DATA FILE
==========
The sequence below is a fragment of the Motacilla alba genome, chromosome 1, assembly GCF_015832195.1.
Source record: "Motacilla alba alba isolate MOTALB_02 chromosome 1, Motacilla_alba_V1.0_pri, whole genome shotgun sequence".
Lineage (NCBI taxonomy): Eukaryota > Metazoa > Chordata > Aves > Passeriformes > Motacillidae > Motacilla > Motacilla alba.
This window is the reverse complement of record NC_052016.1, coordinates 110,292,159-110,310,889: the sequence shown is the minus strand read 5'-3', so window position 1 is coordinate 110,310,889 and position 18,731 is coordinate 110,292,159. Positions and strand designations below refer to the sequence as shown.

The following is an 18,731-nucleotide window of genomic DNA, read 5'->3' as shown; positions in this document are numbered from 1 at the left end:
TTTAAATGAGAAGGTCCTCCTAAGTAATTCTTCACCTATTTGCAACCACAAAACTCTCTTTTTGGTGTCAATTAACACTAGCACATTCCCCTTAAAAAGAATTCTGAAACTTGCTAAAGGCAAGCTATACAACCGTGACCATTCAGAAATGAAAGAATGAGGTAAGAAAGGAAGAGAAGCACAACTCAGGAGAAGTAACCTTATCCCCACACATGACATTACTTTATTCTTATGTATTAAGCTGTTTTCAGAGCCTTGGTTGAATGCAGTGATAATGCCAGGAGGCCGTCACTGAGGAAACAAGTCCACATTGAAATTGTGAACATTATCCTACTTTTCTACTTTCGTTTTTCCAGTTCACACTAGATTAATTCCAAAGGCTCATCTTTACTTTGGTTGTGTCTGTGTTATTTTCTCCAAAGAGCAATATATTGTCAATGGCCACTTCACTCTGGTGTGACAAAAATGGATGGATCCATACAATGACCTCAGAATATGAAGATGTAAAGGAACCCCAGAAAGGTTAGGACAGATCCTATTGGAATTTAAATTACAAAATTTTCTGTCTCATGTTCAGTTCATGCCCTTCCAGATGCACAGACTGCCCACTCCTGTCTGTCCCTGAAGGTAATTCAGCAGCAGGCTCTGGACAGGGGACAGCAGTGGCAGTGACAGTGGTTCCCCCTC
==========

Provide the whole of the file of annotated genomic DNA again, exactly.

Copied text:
The sequence below is a fragment of the Motacilla alba genome, chromosome 1, assembly GCF_015832195.1.
Source record: "Motacilla alba alba isolate MOTALB_02 chromosome 1, Motacilla_alba_V1.0_pri, whole genome shotgun sequence".
Lineage (NCBI taxonomy): Eukaryota > Metazoa > Chordata > Aves > Passeriformes > Motacillidae > Motacilla > Motacilla alba.
This window is the reverse complement of record NC_052016.1, coordinates 110,292,159-110,310,889: the sequence shown is the minus strand read 5'-3', so window position 1 is coordinate 110,310,889 and position 18,731 is coordinate 110,292,159. Positions and strand designations below refer to the sequence as shown.

The following is an 18,731-nucleotide window of genomic DNA, read 5'->3' as shown; positions in this document are numbered from 1 at the left end:
TTTAAATGAGAAGGTCCTCCTAAGTAATTCTTCACCTATTTGCAACCACAAAACTCTCTTTTTGGTGTCAATTAACACTAGCACATTCCCCTTAAAAAGAATTCTGAAACTTGCTAAAGGCAAGCTATACAACCGTGACCATTCAGAAATGAAAGAATGAGGTAAGAAAGGAAGAGAAGCACAACTCAGGAGAAGTAACCTTATCCCCACACATGACATTACTTTATTCTTATGTATTAAGCTGTTTTCAGAGCCTTGGTTGAATGCAGTGATAATGCCAGGAGGCCGTCACTGAGGAAACAAGTCCACATTGAAATTGTGAACATTATCCTACTTTTCTACTTTCGTTTTTCCAGTTCACACTAGATTAATTCCAAAGGCTCATCTTTACTTTGGTTGTGTCTGTGTTATTTTCTCCAAAGAGCAATATATTGTCAATGGCCACTTCACTCTGGTGTGACAAAAATGGATGGATCCATACAATGACCTCAGAATATGAAGATGTAAAGGAACCCCAGAAAGGTTAGGACAGATCCTATTGGAATTTAAATTACAAAATTTTCTGTCTCATGTTCAGTTCATGCCCTTCCAGATGCACAGACTGCCCACTCCTGTCTGTCCCTGAAGGTAATTCAGCAGCAGGCTCTGGACAGGGGACAGCAGTGGCAGTGACAGTGGTTCCCCCTC